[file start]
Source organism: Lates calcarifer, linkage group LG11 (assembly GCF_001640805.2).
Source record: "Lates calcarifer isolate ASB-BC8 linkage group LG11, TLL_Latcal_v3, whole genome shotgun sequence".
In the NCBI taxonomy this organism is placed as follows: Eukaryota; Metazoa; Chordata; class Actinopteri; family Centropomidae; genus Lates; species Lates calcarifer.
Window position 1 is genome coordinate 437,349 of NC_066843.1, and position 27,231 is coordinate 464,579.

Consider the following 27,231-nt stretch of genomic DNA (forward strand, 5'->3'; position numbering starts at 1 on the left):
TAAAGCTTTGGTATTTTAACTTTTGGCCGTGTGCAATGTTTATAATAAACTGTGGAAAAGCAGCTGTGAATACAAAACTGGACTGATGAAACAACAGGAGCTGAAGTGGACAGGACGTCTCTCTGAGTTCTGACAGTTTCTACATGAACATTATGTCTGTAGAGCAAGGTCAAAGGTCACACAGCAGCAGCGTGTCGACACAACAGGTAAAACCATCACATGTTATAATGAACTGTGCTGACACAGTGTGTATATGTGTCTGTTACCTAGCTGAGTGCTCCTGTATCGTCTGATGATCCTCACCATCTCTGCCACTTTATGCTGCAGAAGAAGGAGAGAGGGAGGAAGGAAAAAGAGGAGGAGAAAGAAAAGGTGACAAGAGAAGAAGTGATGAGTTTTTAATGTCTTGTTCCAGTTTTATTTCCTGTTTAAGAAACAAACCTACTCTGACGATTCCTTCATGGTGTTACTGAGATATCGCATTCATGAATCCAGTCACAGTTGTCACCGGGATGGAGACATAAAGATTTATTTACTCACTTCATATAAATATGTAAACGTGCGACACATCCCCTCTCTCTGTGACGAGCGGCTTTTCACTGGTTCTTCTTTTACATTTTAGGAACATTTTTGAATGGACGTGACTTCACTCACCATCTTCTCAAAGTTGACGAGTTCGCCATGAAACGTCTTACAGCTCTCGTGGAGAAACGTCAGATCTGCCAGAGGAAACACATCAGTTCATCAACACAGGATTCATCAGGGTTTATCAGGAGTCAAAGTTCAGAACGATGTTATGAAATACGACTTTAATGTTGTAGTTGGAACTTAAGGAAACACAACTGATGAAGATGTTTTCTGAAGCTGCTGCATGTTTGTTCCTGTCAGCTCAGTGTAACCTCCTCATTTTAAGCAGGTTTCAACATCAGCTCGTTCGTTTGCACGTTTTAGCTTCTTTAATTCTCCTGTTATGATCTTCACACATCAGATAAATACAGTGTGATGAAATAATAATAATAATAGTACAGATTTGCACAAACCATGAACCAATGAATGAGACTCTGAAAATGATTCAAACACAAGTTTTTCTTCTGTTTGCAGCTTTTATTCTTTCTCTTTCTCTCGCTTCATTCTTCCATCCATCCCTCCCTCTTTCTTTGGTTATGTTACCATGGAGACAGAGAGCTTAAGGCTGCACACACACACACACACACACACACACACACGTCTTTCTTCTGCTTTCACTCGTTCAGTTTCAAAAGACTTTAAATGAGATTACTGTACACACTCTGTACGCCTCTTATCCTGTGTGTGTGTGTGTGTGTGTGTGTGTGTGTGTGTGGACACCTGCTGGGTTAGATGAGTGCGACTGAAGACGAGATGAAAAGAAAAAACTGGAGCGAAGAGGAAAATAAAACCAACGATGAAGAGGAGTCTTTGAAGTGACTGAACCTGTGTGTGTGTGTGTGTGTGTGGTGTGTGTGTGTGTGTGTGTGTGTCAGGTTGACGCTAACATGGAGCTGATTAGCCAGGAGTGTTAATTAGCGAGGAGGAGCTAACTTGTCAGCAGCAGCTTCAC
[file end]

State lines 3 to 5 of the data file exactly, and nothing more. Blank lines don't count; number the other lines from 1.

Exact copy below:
In the NCBI taxonomy this organism is placed as follows: Eukaryota; Metazoa; Chordata; class Actinopteri; family Centropomidae; genus Lates; species Lates calcarifer.
Window position 1 is genome coordinate 437,349 of NC_066843.1, and position 27,231 is coordinate 464,579.

Consider the following 27,231-nt stretch of genomic DNA (forward strand, 5'->3'; position numbering starts at 1 on the left):